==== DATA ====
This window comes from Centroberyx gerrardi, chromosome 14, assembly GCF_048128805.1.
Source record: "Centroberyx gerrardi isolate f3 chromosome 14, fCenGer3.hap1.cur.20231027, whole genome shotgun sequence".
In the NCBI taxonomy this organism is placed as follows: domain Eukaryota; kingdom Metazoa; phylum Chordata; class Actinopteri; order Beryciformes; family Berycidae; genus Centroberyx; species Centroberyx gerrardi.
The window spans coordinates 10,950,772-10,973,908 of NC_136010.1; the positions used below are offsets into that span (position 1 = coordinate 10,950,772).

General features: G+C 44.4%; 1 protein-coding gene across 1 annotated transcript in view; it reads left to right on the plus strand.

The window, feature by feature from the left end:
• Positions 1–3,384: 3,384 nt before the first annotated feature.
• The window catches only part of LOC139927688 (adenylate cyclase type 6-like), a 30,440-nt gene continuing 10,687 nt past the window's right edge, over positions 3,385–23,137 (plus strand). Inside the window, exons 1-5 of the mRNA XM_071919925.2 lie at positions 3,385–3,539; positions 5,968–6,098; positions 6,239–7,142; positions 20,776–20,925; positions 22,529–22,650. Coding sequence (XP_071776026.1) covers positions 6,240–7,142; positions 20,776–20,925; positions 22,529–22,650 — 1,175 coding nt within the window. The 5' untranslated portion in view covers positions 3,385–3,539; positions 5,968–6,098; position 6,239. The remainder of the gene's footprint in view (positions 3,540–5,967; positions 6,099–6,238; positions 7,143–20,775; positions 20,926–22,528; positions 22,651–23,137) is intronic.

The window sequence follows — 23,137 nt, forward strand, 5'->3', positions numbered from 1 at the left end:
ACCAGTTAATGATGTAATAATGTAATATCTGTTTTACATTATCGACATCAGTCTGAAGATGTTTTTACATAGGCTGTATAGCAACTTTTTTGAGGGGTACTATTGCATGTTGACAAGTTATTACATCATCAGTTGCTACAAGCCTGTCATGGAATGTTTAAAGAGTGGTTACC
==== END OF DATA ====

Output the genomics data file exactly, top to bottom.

This window comes from Centroberyx gerrardi, chromosome 14, assembly GCF_048128805.1.
Source record: "Centroberyx gerrardi isolate f3 chromosome 14, fCenGer3.hap1.cur.20231027, whole genome shotgun sequence".
In the NCBI taxonomy this organism is placed as follows: domain Eukaryota; kingdom Metazoa; phylum Chordata; class Actinopteri; order Beryciformes; family Berycidae; genus Centroberyx; species Centroberyx gerrardi.
The window spans coordinates 10,950,772-10,973,908 of NC_136010.1; the positions used below are offsets into that span (position 1 = coordinate 10,950,772).

General features: G+C 44.4%; 1 protein-coding gene across 1 annotated transcript in view; it reads left to right on the plus strand.

The window, feature by feature from the left end:
• Positions 1–3,384: 3,384 nt before the first annotated feature.
• The window catches only part of LOC139927688 (adenylate cyclase type 6-like), a 30,440-nt gene continuing 10,687 nt past the window's right edge, over positions 3,385–23,137 (plus strand). Inside the window, exons 1-5 of the mRNA XM_071919925.2 lie at positions 3,385–3,539; positions 5,968–6,098; positions 6,239–7,142; positions 20,776–20,925; positions 22,529–22,650. Coding sequence (XP_071776026.1) covers positions 6,240–7,142; positions 20,776–20,925; positions 22,529–22,650 — 1,175 coding nt within the window. The 5' untranslated portion in view covers positions 3,385–3,539; positions 5,968–6,098; position 6,239. The remainder of the gene's footprint in view (positions 3,540–5,967; positions 6,099–6,238; positions 7,143–20,775; positions 20,926–22,528; positions 22,651–23,137) is intronic.

The window sequence follows — 23,137 nt, forward strand, 5'->3', positions numbered from 1 at the left end:
ACCAGTTAATGATGTAATAATGTAATATCTGTTTTACATTATCGACATCAGTCTGAAGATGTTTTTACATAGGCTGTATAGCAACTTTTTTGAGGGGTACTATTGCATGTTGACAAGTTATTACATCATCAGTTGCTACAAGCCTGTCATGGAATGTTTAAAGAGTGGTTACC